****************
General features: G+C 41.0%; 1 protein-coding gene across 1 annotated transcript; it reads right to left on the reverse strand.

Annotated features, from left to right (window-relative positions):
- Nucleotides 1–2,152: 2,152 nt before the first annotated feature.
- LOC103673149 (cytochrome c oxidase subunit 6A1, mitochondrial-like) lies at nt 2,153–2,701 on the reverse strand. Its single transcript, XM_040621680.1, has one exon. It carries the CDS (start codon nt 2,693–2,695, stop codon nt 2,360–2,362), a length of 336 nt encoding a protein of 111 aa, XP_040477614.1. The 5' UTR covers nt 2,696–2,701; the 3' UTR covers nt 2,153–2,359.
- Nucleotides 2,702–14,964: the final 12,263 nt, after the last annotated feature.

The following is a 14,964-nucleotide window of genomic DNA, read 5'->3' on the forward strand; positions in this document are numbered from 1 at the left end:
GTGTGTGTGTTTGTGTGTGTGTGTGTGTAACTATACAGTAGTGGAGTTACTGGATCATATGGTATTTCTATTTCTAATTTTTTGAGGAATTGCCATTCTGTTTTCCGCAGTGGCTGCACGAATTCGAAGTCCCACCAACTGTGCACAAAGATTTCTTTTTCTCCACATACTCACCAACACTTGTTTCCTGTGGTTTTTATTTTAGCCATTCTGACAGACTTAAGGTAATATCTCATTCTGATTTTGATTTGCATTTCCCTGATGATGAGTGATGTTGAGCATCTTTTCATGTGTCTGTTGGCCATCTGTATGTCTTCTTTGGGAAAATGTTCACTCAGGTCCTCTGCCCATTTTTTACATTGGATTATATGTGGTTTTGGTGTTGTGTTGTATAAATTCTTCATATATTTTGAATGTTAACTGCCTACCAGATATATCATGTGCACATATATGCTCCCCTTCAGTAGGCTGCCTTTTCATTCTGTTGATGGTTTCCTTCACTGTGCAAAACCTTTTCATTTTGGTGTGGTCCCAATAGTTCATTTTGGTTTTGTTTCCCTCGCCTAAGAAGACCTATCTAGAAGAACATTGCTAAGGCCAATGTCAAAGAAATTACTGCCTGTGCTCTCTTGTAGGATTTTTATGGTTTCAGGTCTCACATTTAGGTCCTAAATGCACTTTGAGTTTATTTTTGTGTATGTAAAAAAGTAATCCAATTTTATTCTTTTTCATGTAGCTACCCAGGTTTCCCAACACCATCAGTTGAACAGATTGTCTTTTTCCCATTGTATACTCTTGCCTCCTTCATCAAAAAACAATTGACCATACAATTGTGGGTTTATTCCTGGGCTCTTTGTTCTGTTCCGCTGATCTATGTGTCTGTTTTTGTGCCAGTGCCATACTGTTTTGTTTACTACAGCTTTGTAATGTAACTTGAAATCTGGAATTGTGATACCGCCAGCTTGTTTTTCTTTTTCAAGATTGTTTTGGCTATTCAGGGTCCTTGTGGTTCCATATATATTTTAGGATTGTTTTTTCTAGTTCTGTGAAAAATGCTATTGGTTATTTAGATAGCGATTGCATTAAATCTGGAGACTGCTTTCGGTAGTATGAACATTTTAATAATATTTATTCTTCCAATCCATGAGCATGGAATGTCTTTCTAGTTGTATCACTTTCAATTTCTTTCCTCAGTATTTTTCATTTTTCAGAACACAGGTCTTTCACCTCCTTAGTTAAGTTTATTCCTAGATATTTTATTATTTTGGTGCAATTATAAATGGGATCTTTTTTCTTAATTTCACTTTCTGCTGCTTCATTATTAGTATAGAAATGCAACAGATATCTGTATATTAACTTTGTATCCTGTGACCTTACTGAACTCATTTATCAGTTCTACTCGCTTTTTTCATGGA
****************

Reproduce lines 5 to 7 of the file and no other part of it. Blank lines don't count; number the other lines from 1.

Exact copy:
- Nucleotides 2,702–14,964: the final 12,263 nt, after the last annotated feature.

The following is a 14,964-nucleotide window of genomic DNA, read 5'->3' on the forward strand; positions in this document are numbered from 1 at the left end:
GTGTGTGTGTTTGTGTGTGTGTGTGTGTAACTATACAGTAGTGGAGTTACTGGATCATATGGTATTTCTATTTCTAATTTTTTGAGGAATTGCCATTCTGTTTTCCGCAGTGGCTGCACGAATTCGAAGTCCCACCAACTGTGCACAAAGATTTCTTTTTCTCCACATACTCACCAACACTTGTTTCCTGTGGTTTTTATTTTAGCCATTCTGACAGACTTAAGGTAATATCTCATTCTGATTTTGATTTGCATTTCCCTGATGATGAGTGATGTTGAGCATCTTTTCATGTGTCTGTTGGCCATCTGTATGTCTTCTTTGGGAAAATGTTCACTCAGGTCCTCTGCCCATTTTTTACATTGGATTATATGTGGTTTTGGTGTTGTGTTGTATAAATTCTTCATATATTTTGAATGTTAACTGCCTACCAGATATATCATGTGCACATATATGCTCCCCTTCAGTAGGCTGCCTTTTCATTCTGTTGATGGTTTCCTTCACTGTGCAAAACCTTTTCATTTTGGTGTGGTCCCAATAGTTCATTTTGGTTTTGTTTCCCTCGCCTAAGAAGACCTATCTAGAAGAACATTGCTAAGGCCAATGTCAAAGAAATTACTGCCTGTGCTCTCTTGTAGGATTTTTATGGTTTCAGGTCTCACATTTAGGTCCTAAATGCACTTTGAGTTTATTTTTGTGTATGTAAAAAAGTAATCCAATTTTATTCTTTTTCATGTAGCTACCCAGGTTTCCCAACACCATCAGTTGAACAGATTGTCTTTTTCCCATTGTATACTCTTGCCTCCTTCATCAAAAAACAATTGACCATACAATTGTGGGTTTATTCCTGGGCTCTTTGTTCTGTTCCGCTGATCTATGTGTCTGTTTTTGTGCCAGTGCCATACTGTTTTGTTTACTACAGCTTTGTAATGTAACTTGAAATCTGGAATTGTGATACCGCCAGCTTGTTTTTCTTTTTCAAGATTGTTTTGGCTATTCAGGGTCCTTGTGGTTCCATATATATTTTAGGATTGTTTTTTCTAGTTCTGTGAAAAATGCTATTGGTTATTTAGATAGCGATTGCATTAAATCTGGAGACTGCTTTCGGTAGTATGAACATTTTAATAATATTTATTCTTCCAATCCATGAGCATGGAATGTCTTTCTAGTTGTATCACTTTCAATTTCTTTCCTCAGTATTTTTCATTTTTCAGAACACAGGTCTTTCACCTCCTTAGTTAAGTTTATTCCTAGATATTTTATTATTTTGGTGCAATTATAAATGGGATCTTTTTTCTTAATTTCACTTTCTGCTGCTTCATTATTAGTATAGAAATGCAACAGATATCTGTATATTAACTTTGTATCCTGTGACCTTACTGAACTCATTTATCAGTTCTACTCGCTTTTTTCATGGA